PEDIATRIC BIPOLAR DISORDER
Pediatric bipolar vs. severe mood dysregulation: New evidence
The controversy over pediatric bipolar disorder has heated up over the past year. A recent study offers evidence for those favoring “narrow” criteria for the pediatric bipolar diagnosis. Researchers interviewed children brought into an NIMH treatment center, and classified 33 as having “narrow phenotype bipolar disorder” (meaning that they met standard DSM-4 criteria, including grandiose manic episodes) vs. 30 as having “severe mood dysregulation” (primary mood irritable, angry or sad, plus hyperarousal symptoms, plus frequent temper tantrums). Next, different researchers interviewed parents of these children to see whether children with narrowly defined bipolar were more likely to have bipolar parents than children with severe mood dysregualtion. These interviewers were blind to the child’s diagnosis. The results? 33.3 % of parents of narrow bipolar kids were diagnosed with bipolar disorder, vs. only 2.7% of parents of mood dysregulation kids.
TCPR’s Take: Since kids with narrow bipolar are about 10 times more likely to have a bipolar parent than kids with severe mood dysregulation, the implication is that severe mood dysregulation is less likely to be “true” bipolar disorder. However, it’s not clear how much this matters, since mood stabilizing medications are often helpful in children with mood dysregulation, perhaps via a non-specific tranquilizing effect. Nonetheless, the study implies that we should be less eager to make the bipolar disorder diagnosis in kids unless they meet standard criteria (Brotman MA, Am J Psychiatry 164:1238- 1241, August 2007).
Provigil better than placebo for bipolar depression
In a study only partially funded by the manufacturer of Provigil (modafinil), 85 patients with bipolar depression, already taking mood stabilizers, were randomly assigned to augmentation with Provigil (N=41) or placebo (N=44). The average Provigil dose was 177 mg/day. Beginning at the two week point, Provigil improved depression symptoms more than placebo, and this advantage continued through the 6 week duration of the study. The Provigil patients had a 44% response rate vs. the placebo patients, who had a 23% response rate. There were no differences between the two groups in rates of manic switching.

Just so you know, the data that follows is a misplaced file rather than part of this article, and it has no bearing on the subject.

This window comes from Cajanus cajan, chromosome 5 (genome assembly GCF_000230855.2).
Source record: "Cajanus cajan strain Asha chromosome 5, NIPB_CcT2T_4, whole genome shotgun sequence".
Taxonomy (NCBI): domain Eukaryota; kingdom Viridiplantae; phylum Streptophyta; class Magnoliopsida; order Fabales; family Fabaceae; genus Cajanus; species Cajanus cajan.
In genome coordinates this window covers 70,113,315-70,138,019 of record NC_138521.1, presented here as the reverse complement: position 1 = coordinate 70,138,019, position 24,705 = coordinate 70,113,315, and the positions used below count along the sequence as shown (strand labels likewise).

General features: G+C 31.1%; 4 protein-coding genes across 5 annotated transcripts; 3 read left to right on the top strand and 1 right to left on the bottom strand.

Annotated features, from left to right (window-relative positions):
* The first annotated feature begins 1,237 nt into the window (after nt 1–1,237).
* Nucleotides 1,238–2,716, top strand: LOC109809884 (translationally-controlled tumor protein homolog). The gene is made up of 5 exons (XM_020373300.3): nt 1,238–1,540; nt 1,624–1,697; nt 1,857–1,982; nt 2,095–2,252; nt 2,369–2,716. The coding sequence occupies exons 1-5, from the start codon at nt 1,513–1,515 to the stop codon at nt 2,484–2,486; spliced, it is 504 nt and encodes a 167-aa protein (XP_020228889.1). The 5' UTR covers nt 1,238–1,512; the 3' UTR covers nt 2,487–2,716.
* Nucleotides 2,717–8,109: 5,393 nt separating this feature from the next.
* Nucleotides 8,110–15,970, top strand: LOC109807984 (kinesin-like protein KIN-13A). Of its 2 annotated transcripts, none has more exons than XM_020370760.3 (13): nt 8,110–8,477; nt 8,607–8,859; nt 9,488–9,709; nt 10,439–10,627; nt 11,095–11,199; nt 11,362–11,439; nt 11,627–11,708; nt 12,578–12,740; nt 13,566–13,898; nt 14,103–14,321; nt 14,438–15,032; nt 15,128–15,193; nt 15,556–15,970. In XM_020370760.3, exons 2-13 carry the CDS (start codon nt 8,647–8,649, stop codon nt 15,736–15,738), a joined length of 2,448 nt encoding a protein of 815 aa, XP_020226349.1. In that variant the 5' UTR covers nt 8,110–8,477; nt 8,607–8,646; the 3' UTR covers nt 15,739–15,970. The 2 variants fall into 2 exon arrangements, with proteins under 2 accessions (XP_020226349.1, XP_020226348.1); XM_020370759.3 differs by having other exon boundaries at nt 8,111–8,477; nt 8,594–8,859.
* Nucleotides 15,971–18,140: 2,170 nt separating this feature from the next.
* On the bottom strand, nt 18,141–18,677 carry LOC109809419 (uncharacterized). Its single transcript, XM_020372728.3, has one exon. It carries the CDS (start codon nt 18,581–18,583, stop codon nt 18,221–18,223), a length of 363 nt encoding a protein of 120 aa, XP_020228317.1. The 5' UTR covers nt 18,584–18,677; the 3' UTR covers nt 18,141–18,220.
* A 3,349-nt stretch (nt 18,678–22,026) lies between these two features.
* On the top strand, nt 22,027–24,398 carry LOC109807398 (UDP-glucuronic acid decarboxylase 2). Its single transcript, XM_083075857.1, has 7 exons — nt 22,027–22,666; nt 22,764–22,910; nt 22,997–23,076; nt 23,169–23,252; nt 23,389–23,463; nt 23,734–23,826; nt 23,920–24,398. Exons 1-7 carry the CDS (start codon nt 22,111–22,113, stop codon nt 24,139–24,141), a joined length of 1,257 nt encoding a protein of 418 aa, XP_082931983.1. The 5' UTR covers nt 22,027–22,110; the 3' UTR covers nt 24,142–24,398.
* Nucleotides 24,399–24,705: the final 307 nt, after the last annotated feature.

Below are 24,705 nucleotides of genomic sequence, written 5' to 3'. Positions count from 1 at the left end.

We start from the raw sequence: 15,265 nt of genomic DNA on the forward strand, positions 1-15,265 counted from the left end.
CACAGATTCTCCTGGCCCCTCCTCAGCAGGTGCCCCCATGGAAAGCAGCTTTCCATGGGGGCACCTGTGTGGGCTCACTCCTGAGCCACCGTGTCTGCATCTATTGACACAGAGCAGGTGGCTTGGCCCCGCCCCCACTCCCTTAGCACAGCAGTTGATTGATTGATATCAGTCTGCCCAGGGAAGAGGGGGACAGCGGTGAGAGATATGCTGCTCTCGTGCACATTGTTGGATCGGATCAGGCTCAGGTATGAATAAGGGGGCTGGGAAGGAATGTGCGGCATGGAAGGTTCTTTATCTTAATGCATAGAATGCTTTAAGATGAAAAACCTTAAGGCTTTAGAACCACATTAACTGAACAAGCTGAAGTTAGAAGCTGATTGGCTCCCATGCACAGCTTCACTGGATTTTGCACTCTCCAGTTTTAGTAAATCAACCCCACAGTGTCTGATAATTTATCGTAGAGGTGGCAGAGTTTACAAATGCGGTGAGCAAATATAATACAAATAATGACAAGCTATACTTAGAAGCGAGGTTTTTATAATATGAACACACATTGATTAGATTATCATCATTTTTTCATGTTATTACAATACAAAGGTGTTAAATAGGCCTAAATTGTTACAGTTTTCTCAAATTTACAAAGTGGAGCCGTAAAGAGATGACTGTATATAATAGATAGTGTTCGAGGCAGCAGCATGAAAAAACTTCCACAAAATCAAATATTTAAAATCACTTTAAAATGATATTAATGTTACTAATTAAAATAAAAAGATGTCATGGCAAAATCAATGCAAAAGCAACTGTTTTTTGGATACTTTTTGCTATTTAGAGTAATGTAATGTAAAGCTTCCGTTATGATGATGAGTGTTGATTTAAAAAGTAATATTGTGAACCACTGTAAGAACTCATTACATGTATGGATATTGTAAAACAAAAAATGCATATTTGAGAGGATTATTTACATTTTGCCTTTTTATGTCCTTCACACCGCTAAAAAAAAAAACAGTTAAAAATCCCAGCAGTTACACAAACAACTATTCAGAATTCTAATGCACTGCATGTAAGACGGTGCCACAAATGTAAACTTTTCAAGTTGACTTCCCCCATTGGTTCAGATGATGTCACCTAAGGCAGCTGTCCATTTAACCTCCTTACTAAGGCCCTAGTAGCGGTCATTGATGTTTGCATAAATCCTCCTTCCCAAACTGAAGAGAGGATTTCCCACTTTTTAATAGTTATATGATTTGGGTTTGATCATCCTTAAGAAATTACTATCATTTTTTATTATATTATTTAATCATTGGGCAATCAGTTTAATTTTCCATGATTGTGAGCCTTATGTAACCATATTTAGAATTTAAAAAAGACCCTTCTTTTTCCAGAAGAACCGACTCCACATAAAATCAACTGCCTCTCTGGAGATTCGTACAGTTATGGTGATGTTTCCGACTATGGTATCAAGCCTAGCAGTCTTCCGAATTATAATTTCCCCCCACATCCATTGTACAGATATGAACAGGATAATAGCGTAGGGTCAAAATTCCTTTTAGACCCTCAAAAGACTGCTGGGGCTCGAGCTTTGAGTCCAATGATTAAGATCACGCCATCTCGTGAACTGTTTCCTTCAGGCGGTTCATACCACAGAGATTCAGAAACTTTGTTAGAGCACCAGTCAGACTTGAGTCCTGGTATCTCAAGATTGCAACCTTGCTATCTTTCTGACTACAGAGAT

TCPR’s Take: At the relatively modest dosing used in this study, the side effects were minimal, and there was little risk for manic switching. The effect appeared to be a true antidepressant effect and not simply a wakefulness effect, as measures of fatigue were not different in the two treatment conditions (Frye MA et al., Am J Psychiatry 2007; 164:1242-1249).
First controlled trial of sibutramine vs. topiramate in bipolar disorder
It was a sorely needed study: compare sibutramine (Meridia) with topiramate (Topamax) in patients with psychotropic-associated weight gain. Sibutramine is generally considered one of the most effective weight loss agents. However, it inhibits the reuptake of both serotonin and norepinephrine, leading to reluctance to use it for patients with bipolar disorder, who could theoretically experience manic switches. In this study, 46 patients with bipolar disorder and obesity were randomly assigned to sibutramine (mean dose, 12 mg/day) or topiramate (mean, 209 mg/day). Weight loss was similar for both, with an average of 4% body weight loss in the sibutramine group vs. 3% in the topiramate group. Many patients dropped out before 24 weeks, but interestingly more patients dropped out due to mood worsening in the topiramate group than the sibutramine group, implying that the fears of manic switching may be over-blown.
TCPR’s Take: Since there was no placebo control, we don’t know for certain that patients’ weight loss was due to a specific effect of either of these meds. But the data imply that sibutramine is safe and effective for weight loss in bipolar disorder. (McElroy SL et al., Bipolar Disorders 2007;9:426-434).